Permaculture

In permaculture, practitioners learn from the working systems of nature to plan to fix the damaged landscapes of human agricultural and city systems. This thinking applies to the design of a kitchen tool as easily to the re-design of a farm.

Permaculture practitioners apply it to everything deemed necessary to build a sustainable future. Commonly, “Initiatives … tend to evolve from strategies that focus on efficiency (for example, more accurate and controlled uses of inputs and minimization of waste) to substitution (for example, from more to less disruptive interventions, such as from biocides to more specific biological controls and other more benign alternatives) to redesign (fundamental changes in the design and management of the operation) (Hill & MacRae 1995, Hill et al. 1999).” “Permaculture is about helping people make redesign choices: setting new goals and a shift in thinking that affects not only their home but their actions in the workplace, borrowings and investments” (A Sampson-Kelly and Michel Fanton 1991). Examples include the design and employment of complex transport solutions, optimum use of natural resources such as sunlight, and “radical design of information-rich, multi-storey polyculture systems” (Mollison & Slay 1991).

“This progression generally involves a shift in the nature of one’s dependence — from relying primarily on universal, purchased, imported, technology-based interventions to more specific locally available knowledge and skill-based ones. This usually eventually also involves fundamental shifts in world-views, senses of meaning, and associated lifestyles (Hill 1991).” “My experience is that although efficiency and substitution initiatives can make significant contributions to sustainability over the short term, much greater longer-term improvements can only be achieved by redesign strategies; and, furthermore, that steps need to be taken at the outset to ensure that efficiency and substitution strategies can serve as stepping stones and not barriers to redesign…” (Hill 2000)

Holmgren’s 12 design principles

These restatements of the principles of permaculture appear in Holmgren’s Permaculture: Principles and Pathways Beyond Sustainability [8]; also see permacultureprinciples.com [9];

  1. Observe and interact – By taking time to engage with nature we can design solutions that suit our particular situation.
  2. Catch and store energy – By developing systems that collect resources at peak abundance, we can use them in times of need.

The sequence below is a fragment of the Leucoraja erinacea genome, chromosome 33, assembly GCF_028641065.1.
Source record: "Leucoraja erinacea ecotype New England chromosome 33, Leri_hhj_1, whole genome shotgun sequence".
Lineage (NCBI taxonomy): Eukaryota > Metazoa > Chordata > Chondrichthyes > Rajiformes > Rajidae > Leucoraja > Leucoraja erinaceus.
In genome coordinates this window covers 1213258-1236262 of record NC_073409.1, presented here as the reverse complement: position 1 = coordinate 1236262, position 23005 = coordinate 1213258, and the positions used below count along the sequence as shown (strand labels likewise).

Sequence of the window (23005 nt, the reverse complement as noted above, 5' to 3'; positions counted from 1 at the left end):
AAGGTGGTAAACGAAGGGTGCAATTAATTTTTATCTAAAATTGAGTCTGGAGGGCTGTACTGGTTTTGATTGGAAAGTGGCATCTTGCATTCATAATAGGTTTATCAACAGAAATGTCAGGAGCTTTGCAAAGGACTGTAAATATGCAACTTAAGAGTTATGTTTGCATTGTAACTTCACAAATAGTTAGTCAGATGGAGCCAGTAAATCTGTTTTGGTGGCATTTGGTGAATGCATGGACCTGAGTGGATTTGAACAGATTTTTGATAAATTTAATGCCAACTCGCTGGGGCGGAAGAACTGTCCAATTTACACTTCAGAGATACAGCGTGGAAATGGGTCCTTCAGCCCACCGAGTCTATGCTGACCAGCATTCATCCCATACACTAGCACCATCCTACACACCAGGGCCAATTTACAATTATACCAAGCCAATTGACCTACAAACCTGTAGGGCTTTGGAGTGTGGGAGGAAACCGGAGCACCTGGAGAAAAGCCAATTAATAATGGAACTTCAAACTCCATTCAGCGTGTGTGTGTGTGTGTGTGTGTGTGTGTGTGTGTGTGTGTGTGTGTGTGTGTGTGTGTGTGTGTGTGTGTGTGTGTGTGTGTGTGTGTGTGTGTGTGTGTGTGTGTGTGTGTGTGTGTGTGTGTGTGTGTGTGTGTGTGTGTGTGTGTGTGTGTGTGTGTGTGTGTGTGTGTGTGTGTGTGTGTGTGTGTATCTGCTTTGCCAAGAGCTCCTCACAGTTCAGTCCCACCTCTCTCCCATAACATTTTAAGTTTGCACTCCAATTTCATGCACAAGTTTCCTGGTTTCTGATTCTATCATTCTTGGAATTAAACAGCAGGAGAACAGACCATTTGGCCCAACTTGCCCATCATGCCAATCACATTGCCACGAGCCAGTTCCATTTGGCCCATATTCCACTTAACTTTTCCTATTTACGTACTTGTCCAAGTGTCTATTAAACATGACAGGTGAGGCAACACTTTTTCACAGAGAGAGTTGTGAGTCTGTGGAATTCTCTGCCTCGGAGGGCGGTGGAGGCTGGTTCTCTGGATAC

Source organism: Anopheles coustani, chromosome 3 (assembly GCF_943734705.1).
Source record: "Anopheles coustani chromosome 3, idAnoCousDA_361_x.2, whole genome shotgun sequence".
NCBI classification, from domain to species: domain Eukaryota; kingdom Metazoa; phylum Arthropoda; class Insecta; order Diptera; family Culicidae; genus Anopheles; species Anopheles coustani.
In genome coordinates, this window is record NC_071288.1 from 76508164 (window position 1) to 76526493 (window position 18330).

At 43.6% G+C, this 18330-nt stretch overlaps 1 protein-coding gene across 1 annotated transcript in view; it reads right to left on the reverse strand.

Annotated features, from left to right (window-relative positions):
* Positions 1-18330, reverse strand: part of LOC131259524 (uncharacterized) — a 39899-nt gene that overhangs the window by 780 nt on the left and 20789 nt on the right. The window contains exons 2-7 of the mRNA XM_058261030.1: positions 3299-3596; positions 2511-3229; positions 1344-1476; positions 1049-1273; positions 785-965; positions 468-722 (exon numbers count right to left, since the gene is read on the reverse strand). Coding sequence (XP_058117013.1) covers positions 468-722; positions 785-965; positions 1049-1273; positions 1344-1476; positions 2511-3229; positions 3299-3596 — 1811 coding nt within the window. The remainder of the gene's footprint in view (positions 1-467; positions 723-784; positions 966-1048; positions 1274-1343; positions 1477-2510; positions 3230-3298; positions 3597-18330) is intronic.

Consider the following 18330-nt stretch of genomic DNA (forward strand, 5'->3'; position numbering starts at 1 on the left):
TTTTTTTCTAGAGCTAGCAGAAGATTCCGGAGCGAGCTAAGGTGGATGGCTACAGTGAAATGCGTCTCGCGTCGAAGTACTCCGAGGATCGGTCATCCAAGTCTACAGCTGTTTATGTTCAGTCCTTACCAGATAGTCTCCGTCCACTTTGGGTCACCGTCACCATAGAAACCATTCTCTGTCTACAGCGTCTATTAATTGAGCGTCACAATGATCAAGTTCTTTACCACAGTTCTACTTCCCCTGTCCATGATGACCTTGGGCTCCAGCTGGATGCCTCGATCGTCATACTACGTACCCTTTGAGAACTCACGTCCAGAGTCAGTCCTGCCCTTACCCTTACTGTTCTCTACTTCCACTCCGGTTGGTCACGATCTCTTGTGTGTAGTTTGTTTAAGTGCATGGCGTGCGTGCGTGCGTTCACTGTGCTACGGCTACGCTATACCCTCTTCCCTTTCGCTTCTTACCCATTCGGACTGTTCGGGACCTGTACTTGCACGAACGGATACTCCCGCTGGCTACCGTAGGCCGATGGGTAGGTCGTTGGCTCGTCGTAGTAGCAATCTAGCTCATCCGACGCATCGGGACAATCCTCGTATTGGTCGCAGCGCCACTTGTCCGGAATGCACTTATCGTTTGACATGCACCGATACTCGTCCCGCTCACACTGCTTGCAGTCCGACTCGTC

3. Obtain a yield – Ensure that you are getting truly useful rewards as part of the work that you are doing.
  4. Apply self-regulation and accept feedback – We need to discourage inappropriate activity to ensure that systems can continue to function well.
  5. Use and value renewable resources and services – Make the best use of nature’s abundance to reduce our consumptive behaviour and dependence on non-renewable resources.
  6. Produce no waste – By valuing and making use of all the resources that are available to us, nothing goes to waste.
  7. Design from patterns to details – By stepping back, we can observe patterns in nature and society. These can form the backbone of our designs, with the details filled in as we go.
  8. Integrate rather than segregate – By putting the right things in the right place, relationships develop between those things and they work together to support each other.
  9. Use small and slow solutions – Small and slow systems are easier to maintain than big ones, making better use of local resources and producing more sustainable outcomes.
  10. Use and value diversity – Diversity reduces vulnerability to a variety of threats and takes advantage of the unique nature of the environment in which it resides.
  11. Use edges and value the marginal – The interface between things is where the most interesting events take place. These are often the most valuable, diverse and productive elements in the system.
  12. Creatively use and respond to change – We can have a positive impact on inevitable change by carefully observing, and then intervening at the right time.

 

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